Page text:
It focuses on ways in which cross-cultural understanding of textless pictorial images can be increased by paying closer attention to what is drawn, use of line and shape to reinforce meaning. It also considers the use of humour versus ‘shock’ tactics, and relative examples and challenges of single image graphics compared to narrative juxtaposition as cartoons or animations.

Core Question:
How can community visions and strategies for empowerment be ethically ‘translated’ into powerful visual communication for advocacy in a way that ‘frees, transforms and multiplies rather than possesses, controls and defines’?

In particular:
– can this be done graphically without text through using simple lines and shapes?
– can textless narrative sequences as short comic strips or simple animation overcome some of the communicative limitations of single images
– can this be done using media accessible to most people working in communities?

On the one hand opportunities consolidated around a work contract with Oxfam Novib on leadership for advocacyy against child marriage. On the other hand the increased workload and need to manage RSI led to a refocusing on physical drawing rather than digital work.

I completely redesigned this blog to take advantage of the new 2020 WordPress theme, and to clearly separate my OCA Assignment discussions from the public content in the blog that I am designing as the outcome of my work for this Module.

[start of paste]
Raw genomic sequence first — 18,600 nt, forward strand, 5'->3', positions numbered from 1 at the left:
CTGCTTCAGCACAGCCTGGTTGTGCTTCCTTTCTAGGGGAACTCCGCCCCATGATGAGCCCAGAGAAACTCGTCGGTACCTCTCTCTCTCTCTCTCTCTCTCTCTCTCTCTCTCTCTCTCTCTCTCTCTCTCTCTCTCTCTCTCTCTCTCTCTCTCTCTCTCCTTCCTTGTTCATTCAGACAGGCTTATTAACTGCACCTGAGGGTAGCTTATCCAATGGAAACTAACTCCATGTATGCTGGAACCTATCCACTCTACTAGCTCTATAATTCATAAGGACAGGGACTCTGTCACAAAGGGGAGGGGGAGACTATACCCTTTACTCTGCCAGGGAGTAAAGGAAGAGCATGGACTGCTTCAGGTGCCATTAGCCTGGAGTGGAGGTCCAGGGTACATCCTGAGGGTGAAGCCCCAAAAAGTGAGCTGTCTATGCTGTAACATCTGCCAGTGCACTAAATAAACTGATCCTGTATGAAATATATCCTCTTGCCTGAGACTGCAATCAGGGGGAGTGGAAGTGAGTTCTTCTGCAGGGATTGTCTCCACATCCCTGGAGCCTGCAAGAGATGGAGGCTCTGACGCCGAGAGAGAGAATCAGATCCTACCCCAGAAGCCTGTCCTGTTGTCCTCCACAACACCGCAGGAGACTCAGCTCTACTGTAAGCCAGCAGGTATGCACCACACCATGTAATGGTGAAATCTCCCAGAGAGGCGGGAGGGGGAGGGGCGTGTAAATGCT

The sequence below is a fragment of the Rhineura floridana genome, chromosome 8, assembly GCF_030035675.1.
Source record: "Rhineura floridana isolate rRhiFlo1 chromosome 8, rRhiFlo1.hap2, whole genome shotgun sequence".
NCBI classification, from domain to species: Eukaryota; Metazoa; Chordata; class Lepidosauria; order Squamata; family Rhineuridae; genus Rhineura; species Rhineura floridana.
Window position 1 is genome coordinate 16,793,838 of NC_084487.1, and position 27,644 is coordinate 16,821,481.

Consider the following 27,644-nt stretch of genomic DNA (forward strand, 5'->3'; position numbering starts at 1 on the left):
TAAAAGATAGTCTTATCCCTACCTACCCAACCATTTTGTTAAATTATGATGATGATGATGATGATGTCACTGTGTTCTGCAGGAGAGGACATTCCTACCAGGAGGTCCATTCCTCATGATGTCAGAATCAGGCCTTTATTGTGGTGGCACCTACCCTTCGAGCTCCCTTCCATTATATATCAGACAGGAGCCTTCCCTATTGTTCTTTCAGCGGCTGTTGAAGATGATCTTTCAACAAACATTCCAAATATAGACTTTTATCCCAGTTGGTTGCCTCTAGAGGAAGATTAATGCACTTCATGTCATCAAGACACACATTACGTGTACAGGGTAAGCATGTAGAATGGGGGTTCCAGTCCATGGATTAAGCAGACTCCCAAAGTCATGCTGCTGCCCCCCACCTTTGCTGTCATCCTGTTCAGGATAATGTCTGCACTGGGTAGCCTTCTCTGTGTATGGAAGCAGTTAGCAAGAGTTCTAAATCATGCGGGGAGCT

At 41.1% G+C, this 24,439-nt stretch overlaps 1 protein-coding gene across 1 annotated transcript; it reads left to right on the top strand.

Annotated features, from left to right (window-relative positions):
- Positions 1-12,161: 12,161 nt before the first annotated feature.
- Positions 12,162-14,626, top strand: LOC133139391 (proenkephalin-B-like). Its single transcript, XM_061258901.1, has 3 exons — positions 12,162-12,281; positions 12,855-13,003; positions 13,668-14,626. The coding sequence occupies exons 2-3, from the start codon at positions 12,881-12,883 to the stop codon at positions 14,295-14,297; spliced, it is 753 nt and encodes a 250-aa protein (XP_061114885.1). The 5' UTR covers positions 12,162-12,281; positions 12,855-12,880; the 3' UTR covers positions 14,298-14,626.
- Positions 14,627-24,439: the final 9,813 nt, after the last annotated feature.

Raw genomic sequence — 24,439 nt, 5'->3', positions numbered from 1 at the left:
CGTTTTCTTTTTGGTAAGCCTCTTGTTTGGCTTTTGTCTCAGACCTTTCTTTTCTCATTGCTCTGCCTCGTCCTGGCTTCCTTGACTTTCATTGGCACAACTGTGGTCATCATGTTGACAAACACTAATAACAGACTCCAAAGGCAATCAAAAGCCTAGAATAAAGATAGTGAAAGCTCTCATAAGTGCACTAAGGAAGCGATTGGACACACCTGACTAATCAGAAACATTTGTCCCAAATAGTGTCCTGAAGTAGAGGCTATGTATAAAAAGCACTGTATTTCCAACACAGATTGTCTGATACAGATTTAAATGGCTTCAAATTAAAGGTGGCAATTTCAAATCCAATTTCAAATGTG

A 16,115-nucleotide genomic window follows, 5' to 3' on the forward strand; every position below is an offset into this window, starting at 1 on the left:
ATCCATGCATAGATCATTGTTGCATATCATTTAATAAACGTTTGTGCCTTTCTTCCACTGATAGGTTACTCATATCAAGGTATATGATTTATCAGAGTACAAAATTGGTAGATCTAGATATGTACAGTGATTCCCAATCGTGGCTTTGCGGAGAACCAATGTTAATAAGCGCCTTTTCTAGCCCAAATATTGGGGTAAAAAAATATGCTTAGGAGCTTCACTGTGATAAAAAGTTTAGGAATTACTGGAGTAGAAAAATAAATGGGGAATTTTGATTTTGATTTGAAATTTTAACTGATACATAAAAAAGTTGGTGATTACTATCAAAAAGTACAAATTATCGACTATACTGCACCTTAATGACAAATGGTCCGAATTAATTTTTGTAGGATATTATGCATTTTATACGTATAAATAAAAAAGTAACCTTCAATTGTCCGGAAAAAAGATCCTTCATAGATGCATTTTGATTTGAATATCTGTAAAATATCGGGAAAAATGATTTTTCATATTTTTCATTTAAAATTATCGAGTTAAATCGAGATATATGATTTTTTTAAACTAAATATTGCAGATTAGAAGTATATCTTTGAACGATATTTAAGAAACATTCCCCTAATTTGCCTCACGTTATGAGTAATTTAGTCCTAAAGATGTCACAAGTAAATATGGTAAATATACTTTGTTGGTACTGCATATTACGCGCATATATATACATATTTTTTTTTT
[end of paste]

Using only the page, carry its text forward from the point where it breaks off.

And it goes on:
1 Data Gathering

Research documentation is an integral part of the project. A designed and edited visual summary recording all research processes, critically analysing their methodologies, and seeking to locate the work in its cultural context will form the major part of the project. In some cases the process of investigating will be the project and in others the research and testing of ideas will lead to a definitive outcome or artefact.
(Noble and Bestley, 2011:213)

TASK: Design a PDF or similar document of 1,200 – 1,500 words that gives a focused account of:
• summarises your data-gathering, the methods you used and its relevance to your research question
• presents the data you gathered
• documents your analysis and interpretation of your data
• reflects on the results in relation to your ongoing research and research question – are you going to change or modify your approach?

This document can bring together secondary sources through bibliographies, highlight key pieces of data you think are relevant, include additional diagrams that help make conceptual connections, and be a visual piece of work in its own right.

My portfolio

TASK: Bring evidence of all the visual work you’ve done so far together in one document. This should include a summary of what your visual work is trying to do with an explanation of how it links to your data collection and your research question. If you’ve modified your research question in the light of your data collection, clearly state your revised research question and explain why you decided to change it.

Note: Aim to produce a substantial amount of visual exploration and developments. Don’t leap to final conclusions yet: you are still at a divergent stage of the design process, although some convergent elements might start to creep in. This is still a stage of visual risk-taking and trying lots of different options. Don’t spend ages on final pieces – work on a range of options that are still mock-ups.

Reflection

Notes on how I think my your work meets the assessment criteria:

Reworking from feedback (to be done)

Following feedback from my tutor, I may wish to rework some of my assignment, reflecting on what I’ve done and why.